England v New Zealand: Tim Bresnan determined to impress
England v New Zealand: Tim Bresnan vows to seize his chance to impress after returning from elbow surgery ahead of the first Test
Not too dissimilar to a former world champion boxer returning from a defeat, Tim Bresnan has come out fighting ahead of the First Test against New Zealand on Thursday.
Forced to return to England midway through the winter to have a piece of bone surgically removed from his right elbow, many feared Bresnan may never return to the international arena.
But despite losing “three to four yards of pace” and failing to take a wicket in his last two Test matches, the 28-year-old is touting his chances of a Test recall this week after a successful operation.
“I am not here to carry the drinks,” he said, speaking to Cricinfo. “I am here to play the game and throw my hat in the ring for selection. I think the next two days will tell the management and Cooky a lot about where I am at and what I can do.”
Bresnan has started this season with a bang. The hard-working seamer has performed admirably on rather flat wickets at Headingley, as he works to regain his rhythm.
The Pontefract paceman has heightened expectation that he is back bowling at full tilt by collecting 13 wickets at an average of 27.07, including two four-wicket hauls.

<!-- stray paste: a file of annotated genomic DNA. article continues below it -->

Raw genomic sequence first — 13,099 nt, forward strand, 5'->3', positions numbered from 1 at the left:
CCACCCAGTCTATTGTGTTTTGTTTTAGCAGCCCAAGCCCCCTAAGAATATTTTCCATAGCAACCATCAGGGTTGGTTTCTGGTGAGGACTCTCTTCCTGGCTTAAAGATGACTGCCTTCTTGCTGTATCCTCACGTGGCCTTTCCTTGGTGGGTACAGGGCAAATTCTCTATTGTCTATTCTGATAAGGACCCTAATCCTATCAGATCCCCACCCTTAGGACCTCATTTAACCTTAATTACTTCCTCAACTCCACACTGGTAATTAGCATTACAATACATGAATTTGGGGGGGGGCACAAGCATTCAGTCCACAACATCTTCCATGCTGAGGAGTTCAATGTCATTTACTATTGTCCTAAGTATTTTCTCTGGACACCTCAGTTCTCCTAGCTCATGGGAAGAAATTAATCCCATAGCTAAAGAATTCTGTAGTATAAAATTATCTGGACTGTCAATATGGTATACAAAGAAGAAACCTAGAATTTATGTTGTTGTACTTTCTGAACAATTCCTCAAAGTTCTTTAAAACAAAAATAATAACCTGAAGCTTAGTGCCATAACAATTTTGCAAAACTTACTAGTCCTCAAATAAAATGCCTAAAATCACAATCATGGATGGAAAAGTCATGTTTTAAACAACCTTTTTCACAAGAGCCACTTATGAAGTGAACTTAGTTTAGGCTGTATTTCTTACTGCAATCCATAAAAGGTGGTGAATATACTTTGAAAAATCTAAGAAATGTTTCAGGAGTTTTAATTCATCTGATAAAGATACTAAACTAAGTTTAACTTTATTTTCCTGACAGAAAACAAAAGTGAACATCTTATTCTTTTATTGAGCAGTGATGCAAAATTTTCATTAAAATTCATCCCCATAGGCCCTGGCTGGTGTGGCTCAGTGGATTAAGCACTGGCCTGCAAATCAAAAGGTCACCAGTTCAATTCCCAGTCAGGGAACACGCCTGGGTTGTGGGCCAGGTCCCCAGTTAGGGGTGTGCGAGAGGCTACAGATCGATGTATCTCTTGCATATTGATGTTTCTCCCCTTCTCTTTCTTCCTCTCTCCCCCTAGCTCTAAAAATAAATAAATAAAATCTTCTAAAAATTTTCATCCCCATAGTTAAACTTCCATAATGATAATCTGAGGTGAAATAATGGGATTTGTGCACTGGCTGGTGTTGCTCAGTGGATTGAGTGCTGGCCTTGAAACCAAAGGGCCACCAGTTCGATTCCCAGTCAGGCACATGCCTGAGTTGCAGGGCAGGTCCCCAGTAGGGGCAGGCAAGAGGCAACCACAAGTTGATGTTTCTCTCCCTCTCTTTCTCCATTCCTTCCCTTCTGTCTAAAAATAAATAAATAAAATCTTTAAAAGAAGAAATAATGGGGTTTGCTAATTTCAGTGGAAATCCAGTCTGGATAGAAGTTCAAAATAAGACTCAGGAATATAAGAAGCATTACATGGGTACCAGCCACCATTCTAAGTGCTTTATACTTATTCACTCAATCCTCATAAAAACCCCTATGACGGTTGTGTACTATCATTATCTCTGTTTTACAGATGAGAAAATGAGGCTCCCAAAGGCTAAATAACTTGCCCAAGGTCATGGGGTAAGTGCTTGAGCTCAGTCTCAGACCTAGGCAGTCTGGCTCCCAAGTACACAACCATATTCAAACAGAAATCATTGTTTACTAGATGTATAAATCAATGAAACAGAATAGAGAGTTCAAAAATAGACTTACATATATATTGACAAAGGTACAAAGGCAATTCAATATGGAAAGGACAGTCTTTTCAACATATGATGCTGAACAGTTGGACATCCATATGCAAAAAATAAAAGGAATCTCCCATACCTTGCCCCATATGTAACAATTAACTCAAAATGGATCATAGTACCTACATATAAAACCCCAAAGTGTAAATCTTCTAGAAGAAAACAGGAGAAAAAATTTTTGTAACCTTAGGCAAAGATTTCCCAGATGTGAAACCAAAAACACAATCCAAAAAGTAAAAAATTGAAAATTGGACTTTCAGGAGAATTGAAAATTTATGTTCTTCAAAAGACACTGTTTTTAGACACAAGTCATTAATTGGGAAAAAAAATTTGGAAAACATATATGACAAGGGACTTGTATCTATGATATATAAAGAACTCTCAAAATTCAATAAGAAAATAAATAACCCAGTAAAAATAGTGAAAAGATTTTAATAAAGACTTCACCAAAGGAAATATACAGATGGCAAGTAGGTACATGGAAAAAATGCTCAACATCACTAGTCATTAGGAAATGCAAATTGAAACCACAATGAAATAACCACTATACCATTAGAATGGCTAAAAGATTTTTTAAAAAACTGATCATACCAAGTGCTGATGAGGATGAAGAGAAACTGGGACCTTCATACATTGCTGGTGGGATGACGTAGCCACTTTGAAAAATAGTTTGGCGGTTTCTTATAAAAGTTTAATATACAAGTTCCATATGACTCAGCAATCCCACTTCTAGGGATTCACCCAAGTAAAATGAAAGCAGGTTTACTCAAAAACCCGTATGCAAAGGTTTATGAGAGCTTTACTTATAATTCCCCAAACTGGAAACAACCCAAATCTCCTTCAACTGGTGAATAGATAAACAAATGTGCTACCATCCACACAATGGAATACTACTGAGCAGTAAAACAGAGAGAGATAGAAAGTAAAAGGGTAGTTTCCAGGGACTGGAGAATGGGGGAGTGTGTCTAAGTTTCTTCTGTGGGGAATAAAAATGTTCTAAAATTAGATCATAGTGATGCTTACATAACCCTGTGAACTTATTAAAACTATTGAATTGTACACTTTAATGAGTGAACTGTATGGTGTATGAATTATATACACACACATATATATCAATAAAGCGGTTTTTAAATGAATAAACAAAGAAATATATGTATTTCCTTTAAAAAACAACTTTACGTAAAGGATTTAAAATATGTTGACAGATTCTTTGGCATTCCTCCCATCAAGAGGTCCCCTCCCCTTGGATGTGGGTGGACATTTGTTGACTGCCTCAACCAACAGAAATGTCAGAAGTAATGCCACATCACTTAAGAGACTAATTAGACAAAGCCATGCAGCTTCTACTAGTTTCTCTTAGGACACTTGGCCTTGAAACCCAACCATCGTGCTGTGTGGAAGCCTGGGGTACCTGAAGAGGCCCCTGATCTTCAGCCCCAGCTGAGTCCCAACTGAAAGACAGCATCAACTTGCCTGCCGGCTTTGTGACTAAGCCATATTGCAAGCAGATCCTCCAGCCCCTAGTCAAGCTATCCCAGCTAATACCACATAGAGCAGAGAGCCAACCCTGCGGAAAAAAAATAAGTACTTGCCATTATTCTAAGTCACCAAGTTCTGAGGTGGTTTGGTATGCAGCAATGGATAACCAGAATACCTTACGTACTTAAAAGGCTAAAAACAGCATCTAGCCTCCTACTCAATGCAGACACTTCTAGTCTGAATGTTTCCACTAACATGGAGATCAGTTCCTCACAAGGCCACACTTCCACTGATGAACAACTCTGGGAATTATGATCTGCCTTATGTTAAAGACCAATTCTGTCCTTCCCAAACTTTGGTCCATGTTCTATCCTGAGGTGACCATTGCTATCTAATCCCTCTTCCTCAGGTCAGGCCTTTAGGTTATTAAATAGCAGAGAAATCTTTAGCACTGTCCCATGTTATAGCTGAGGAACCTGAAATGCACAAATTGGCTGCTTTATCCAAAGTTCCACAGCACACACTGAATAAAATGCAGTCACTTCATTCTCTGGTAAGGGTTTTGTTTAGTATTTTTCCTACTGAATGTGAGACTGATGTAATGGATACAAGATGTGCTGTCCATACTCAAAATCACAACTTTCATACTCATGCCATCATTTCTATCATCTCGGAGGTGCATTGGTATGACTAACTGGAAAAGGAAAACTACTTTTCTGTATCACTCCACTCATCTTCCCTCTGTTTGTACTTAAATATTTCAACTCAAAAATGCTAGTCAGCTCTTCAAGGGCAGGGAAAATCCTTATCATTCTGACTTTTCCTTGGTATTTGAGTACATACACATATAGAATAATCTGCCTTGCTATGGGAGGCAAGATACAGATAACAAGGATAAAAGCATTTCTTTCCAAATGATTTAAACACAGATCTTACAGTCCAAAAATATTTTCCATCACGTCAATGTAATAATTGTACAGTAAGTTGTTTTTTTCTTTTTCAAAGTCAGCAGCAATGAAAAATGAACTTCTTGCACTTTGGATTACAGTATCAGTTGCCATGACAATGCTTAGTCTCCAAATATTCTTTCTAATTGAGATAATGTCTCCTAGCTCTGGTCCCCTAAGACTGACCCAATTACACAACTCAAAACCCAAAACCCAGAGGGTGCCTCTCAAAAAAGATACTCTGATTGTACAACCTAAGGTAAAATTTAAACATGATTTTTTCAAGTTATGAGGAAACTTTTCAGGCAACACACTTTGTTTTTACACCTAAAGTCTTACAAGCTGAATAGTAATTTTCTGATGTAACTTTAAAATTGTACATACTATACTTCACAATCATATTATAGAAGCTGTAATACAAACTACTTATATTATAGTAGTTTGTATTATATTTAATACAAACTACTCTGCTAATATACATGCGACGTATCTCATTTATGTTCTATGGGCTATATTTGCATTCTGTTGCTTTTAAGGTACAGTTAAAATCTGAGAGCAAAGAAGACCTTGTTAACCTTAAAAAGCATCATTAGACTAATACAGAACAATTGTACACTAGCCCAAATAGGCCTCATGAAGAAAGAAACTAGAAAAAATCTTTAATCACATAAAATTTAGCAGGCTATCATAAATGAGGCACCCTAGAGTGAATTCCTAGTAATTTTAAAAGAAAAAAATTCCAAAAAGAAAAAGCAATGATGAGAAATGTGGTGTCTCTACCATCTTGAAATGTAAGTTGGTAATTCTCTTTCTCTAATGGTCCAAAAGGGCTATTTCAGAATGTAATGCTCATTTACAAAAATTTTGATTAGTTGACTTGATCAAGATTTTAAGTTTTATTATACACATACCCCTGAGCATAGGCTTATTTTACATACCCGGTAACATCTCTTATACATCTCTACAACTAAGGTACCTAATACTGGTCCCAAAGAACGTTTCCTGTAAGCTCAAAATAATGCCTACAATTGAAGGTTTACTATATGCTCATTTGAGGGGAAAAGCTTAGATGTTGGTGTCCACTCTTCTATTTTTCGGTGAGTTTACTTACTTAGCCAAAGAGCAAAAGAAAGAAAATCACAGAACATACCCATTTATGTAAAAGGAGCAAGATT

“I probably lost three or four yards of pace to be honest,” he added.
“I feel I have got that back. I can sit here and say whatever but it is just as easy to show everyone. I can spin a yarn and say it is all brilliant or I can just get on the park and show you what my pace is like. I have not been in front of a speed gun but it feels alright.”
His failure to take a Test wicket in 45 overs in India emphasised how much he missed his deceptive turn of pace which saw him become such a tour-de-force with England two years ago.
It was only last summer when his remarkable record of being on the winning side of all his opening 13 Test matches came to an end.
Not that Bresnan cares too much; he is just grateful to back in the international spotlight to hopefully prove a few people wrong again.
Making his England debut relatively late after breaking onto the county scene, critics have tended to conclude that Bresnan is little more than a squad player.
Yet Bresnan has frequently risen above expectations during his 18-Test career.
Although he does admit that his road has sometimes been rocky, particularly with the feat of overcoming his latest injury.
“A couple of hours before the operation you think this could go one or two ways,” he said.
“I might never play for England or cricket again or I might be back better than ever. You have to weigh up that risk and then decide yes, put in the effort and get on with it again.”
With back-to-back Ashes series round the corner, it would be uplifting to see Bresnan bloody the noses of his detractors, once again.